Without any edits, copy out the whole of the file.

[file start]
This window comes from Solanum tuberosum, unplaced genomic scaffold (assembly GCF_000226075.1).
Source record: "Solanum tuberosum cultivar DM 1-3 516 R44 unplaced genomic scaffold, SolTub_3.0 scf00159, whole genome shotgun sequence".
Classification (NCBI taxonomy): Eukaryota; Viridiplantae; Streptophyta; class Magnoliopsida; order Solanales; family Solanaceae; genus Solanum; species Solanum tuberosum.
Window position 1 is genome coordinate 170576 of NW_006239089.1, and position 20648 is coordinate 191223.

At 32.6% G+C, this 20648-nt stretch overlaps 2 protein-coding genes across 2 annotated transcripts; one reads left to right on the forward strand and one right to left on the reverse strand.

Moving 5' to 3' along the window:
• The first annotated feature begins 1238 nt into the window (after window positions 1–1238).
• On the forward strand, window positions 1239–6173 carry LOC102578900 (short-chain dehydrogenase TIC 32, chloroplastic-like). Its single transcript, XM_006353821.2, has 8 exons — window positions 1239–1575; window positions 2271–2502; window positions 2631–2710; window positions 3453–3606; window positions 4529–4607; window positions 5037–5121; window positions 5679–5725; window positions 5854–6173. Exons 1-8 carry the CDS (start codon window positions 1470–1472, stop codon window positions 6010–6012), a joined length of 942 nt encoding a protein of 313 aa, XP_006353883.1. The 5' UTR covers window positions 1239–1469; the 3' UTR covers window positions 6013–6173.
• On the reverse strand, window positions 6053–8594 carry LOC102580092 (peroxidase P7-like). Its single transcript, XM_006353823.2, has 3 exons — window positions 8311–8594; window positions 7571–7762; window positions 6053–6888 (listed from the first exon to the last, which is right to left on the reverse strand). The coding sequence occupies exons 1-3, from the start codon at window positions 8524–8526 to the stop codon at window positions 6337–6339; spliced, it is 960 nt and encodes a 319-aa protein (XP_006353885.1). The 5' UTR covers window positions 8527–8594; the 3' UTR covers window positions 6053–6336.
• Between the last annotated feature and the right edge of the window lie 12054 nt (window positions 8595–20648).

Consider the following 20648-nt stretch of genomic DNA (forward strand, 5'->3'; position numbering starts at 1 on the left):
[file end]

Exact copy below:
This window comes from Solanum tuberosum, unplaced genomic scaffold (assembly GCF_000226075.1).
Source record: "Solanum tuberosum cultivar DM 1-3 516 R44 unplaced genomic scaffold, SolTub_3.0 scf00159, whole genome shotgun sequence".
Classification (NCBI taxonomy): Eukaryota; Viridiplantae; Streptophyta; class Magnoliopsida; order Solanales; family Solanaceae; genus Solanum; species Solanum tuberosum.
Window position 1 is genome coordinate 170576 of NW_006239089.1, and position 20648 is coordinate 191223.

At 32.6% G+C, this 20648-nt stretch overlaps 2 protein-coding genes across 2 annotated transcripts; one reads left to right on the forward strand and one right to left on the reverse strand.

Moving 5' to 3' along the window:
• The first annotated feature begins 1238 nt into the window (after window positions 1–1238).
• On the forward strand, window positions 1239–6173 carry LOC102578900 (short-chain dehydrogenase TIC 32, chloroplastic-like). Its single transcript, XM_006353821.2, has 8 exons — window positions 1239–1575; window positions 2271–2502; window positions 2631–2710; window positions 3453–3606; window positions 4529–4607; window positions 5037–5121; window positions 5679–5725; window positions 5854–6173. Exons 1-8 carry the CDS (start codon window positions 1470–1472, stop codon window positions 6010–6012), a joined length of 942 nt encoding a protein of 313 aa, XP_006353883.1. The 5' UTR covers window positions 1239–1469; the 3' UTR covers window positions 6013–6173.
• On the reverse strand, window positions 6053–8594 carry LOC102580092 (peroxidase P7-like). Its single transcript, XM_006353823.2, has 3 exons — window positions 8311–8594; window positions 7571–7762; window positions 6053–6888 (listed from the first exon to the last, which is right to left on the reverse strand). The coding sequence occupies exons 1-3, from the start codon at window positions 8524–8526 to the stop codon at window positions 6337–6339; spliced, it is 960 nt and encodes a 319-aa protein (XP_006353885.1). The 5' UTR covers window positions 8527–8594; the 3' UTR covers window positions 6053–6336.
• Between the last annotated feature and the right edge of the window lie 12054 nt (window positions 8595–20648).

Consider the following 20648-nt stretch of genomic DNA (forward strand, 5'->3'; position numbering starts at 1 on the left):